Socialism is almost the worst.
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Dr. Drew: I have no arguement with the results of those competitions. The American team were better shots, hoo-ray! What I would disagree with is the implication that the guns being used made all of the difference. I'm not trying to call anybody's baby "ugly", I'm just agreeing with Mr. Hadoke's assessment of the state of the gun world in the 1890s, which was the original subject of this thread.

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Interesting, I´d like set up a poll but don´t know how, given the choice of a mint 1910 ish Purdey or H&H Royal, either in virtually unused state (highly unlikely I admit), or any US double in same condition (not including guns owned by famous people e.g Hemingway etc or Roosevelt) what would you choose ? I am assuming the gun is for oneself and to use (otherwise some of you will start coming up with ideas like a Parker bonkers grade just so you could resell it, best, Mike

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Originally Posted By: PeteM
Originally Posted By: trw999
Originally Posted By: PeteM
By 1890 English gun production was on the skids.

Could you kindly validate this statement please Pete?


The only thing better than a well stocked library is the ability to remember what you read:

RE: the British Arms industry
The Birmingham Gun Trade
by David Williams
published 2004
isbn 0-7524-3237-0
page 140

Gun exports to America
1882 $1,169,000
1890 $349,000
1905 $20,000

Pete


Thank you Pete.

I gather what you intended to say was that the import of British guns into America was on the skids by 1890. English gun production was increasing at that time. And I do have the Williams book!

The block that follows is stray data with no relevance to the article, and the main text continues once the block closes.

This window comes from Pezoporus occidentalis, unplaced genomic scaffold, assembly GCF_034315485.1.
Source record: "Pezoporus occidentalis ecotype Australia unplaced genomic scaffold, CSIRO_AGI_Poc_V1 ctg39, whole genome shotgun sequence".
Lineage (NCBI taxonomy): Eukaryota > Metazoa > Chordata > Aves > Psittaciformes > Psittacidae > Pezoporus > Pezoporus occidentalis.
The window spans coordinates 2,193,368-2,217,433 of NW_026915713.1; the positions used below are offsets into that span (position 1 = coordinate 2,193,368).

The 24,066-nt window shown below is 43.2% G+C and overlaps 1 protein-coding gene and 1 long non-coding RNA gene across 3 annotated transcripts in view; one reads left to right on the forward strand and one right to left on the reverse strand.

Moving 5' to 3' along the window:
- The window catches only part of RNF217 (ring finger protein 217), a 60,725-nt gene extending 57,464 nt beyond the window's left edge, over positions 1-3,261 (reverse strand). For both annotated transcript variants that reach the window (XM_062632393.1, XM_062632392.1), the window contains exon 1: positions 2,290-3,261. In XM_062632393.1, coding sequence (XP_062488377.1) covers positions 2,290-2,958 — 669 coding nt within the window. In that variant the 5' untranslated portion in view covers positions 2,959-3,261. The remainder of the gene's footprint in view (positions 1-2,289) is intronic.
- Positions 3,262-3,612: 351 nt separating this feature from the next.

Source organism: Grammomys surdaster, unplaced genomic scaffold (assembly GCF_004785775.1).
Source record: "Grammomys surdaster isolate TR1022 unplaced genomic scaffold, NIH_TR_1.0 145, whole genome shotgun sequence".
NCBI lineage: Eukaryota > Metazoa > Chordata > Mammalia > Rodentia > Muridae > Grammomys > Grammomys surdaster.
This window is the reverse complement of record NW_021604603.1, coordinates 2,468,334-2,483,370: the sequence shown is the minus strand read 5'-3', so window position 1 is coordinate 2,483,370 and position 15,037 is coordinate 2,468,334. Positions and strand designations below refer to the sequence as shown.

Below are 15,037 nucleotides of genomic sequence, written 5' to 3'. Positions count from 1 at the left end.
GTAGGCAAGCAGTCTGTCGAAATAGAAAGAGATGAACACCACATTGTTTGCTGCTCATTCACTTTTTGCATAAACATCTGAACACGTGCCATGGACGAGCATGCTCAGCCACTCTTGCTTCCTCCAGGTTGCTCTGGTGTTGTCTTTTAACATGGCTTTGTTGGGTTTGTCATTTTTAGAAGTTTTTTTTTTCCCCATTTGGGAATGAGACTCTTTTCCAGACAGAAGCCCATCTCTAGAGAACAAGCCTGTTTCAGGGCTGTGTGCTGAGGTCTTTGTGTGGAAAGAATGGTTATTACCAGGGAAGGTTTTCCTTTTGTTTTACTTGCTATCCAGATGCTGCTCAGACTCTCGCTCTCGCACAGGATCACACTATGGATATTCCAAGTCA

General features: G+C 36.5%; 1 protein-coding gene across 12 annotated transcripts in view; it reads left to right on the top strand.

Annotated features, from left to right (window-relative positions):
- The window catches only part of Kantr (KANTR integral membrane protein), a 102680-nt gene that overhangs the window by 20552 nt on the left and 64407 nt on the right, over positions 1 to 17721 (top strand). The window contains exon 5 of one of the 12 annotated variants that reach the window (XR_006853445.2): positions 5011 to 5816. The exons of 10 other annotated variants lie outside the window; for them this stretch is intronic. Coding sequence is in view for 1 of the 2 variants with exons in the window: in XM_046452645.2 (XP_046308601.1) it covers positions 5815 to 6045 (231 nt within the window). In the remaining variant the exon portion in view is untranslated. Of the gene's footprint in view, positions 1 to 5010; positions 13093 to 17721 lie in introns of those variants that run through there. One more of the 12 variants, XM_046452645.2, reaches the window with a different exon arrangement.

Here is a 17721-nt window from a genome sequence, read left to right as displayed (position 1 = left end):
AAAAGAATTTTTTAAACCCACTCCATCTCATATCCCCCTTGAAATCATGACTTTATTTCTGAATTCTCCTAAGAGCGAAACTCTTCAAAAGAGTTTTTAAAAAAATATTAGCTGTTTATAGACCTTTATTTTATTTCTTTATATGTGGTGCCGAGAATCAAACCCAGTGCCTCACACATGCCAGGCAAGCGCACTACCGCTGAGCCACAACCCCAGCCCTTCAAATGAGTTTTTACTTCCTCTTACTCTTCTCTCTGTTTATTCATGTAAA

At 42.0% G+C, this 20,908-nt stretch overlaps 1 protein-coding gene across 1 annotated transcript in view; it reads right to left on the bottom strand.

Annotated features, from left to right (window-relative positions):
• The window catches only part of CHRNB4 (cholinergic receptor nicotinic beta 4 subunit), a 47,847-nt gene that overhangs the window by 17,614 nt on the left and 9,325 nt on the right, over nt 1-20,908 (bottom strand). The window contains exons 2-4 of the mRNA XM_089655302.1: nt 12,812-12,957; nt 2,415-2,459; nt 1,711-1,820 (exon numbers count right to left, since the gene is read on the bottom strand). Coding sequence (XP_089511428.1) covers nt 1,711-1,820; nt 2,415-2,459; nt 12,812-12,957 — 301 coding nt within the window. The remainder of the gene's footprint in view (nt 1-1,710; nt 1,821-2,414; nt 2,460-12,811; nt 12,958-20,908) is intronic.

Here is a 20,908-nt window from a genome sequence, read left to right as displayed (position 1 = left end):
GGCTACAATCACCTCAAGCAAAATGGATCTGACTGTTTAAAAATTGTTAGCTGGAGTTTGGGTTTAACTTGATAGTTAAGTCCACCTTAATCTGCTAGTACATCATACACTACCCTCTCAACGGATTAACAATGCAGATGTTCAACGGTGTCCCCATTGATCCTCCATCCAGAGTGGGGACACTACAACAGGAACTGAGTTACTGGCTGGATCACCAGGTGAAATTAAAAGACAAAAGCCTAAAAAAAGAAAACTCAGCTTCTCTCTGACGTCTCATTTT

As the lone Englishman referred to here (Edit: Oh good, Mike is here too!), I do not intend to wade in and defend the British shotgun in what would then turn into a rather futile and potentially nationalistic argument about our own ideas of which company makes the best gun.

When it comes down to it, it is the person firing the gun and their own skill that determines how good a shot they are. Although a well fitted and regulated gun helps a good deal, an ace shot, whether game or clay, will more often than not bring more birds down with whatever gun they may be shooting with.

To get back to the original question from Forester, I can only give you some idea of English game gun prices around 1890, taken from a London makers catalogue of the time. Incidentally, I would say that we should attempt to compare like with like in terms of quality. So the cheapest gun 'suitable for use at sea or rough work' is £5/0/0 ($24.3); a good hammer with rebounding locks and Damascus barrels is £10/0/0 ($48.6); a top lever, bar action hammer with rebounding locks and Damascus barrels at £15/0/0 ($72.9); a plain, sound hammerless A&D at £13/10/0 ($65.6); the same but with hard English Damascus barrels and better quality and finish at £22/10/0 ($109.3); fitted with ejectors for £5 ($24.3) extra; very best quality built to order sidelock at £50/0/0 ($243)and extra for fitted case. (Exchange rate in 1890 of £1=$4.86)

I hope those descriptions and figures give you something to go on when some kind soul digs out comparative American gun prices.